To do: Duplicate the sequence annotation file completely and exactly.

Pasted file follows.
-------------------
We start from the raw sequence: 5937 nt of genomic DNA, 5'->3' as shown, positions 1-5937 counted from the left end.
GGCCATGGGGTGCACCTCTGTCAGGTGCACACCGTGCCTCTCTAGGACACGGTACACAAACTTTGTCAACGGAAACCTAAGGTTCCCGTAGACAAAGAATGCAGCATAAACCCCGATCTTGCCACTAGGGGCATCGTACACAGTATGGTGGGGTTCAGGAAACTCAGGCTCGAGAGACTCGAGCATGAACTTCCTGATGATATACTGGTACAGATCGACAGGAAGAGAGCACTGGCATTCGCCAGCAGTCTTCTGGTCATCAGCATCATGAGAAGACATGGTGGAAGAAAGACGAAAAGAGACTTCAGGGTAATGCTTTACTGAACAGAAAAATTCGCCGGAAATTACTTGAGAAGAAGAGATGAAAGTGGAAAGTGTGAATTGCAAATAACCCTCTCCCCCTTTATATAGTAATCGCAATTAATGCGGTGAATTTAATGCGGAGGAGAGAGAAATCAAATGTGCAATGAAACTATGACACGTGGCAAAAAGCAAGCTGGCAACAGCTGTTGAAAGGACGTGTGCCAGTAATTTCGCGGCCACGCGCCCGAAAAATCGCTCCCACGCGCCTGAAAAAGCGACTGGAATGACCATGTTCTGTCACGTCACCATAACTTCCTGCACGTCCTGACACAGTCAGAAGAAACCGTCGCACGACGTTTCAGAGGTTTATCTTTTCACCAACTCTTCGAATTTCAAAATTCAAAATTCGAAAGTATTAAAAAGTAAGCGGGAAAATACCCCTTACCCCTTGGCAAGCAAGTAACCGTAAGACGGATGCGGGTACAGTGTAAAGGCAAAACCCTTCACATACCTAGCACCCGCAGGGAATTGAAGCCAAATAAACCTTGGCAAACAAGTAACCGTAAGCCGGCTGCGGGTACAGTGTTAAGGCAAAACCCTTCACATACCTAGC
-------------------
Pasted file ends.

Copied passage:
We start from the raw sequence: 5937 nt of genomic DNA, 5'->3' as shown, positions 1-5937 counted from the left end.
GGCCATGGGGTGCACCTCTGTCAGGTGCACACCGTGCCTCTCTAGGACACGGTACACAAACTTTGTCAACGGAAACCTAAGGTTCCCGTAGACAAAGAATGCAGCATAAACCCCGATCTTGCCACTAGGGGCATCGTACACAGTATGGTGGGGTTCAGGAAACTCAGGCTCGAGAGACTCGAGCATGAACTTCCTGATGATATACTGGTACAGATCGACAGGAAGAGAGCACTGGCATTCGCCAGCAGTCTTCTGGTCATCAGCATCATGAGAAGACATGGTGGAAGAAAGACGAAAAGAGACTTCAGGGTAATGCTTTACTGAACAGAAAAATTCGCCGGAAATTACTTGAGAAGAAGAGATGAAAGTGGAAAGTGTGAATTGCAAATAACCCTCTCCCCCTTTATATAGTAATCGCAATTAATGCGGTGAATTTAATGCGGAGGAGAGAGAAATCAAATGTGCAATGAAACTATGACACGTGGCAAAAAGCAAGCTGGCAACAGCTGTTGAAAGGACGTGTGCCAGTAATTTCGCGGCCACGCGCCCGAAAAATCGCTCCCACGCGCCTGAAAAAGCGACTGGAATGACCATGTTCTGTCACGTCACCATAACTTCCTGCACGTCCTGACACAGTCAGAAGAAACCGTCGCACGACGTTTCAGAGGTTTATCTTTTCACCAACTCTTCGAATTTCAAAATTCAAAATTCGAAAGTATTAAAAAGTAAGCGGGAAAATACCCCTTACCCCTTGGCAAGCAAGTAACCGTAAGACGGATGCGGGTACAGTGTAAAGGCAAAACCCTTCACATACCTAGCACCCGCAGGGAATTGAAGCCAAATAAACCTTGGCAAACAAGTAACCGTAAGCCGGCTGCGGGTACAGTGTTAAGGCAAAACCCTTCACATACCTAGC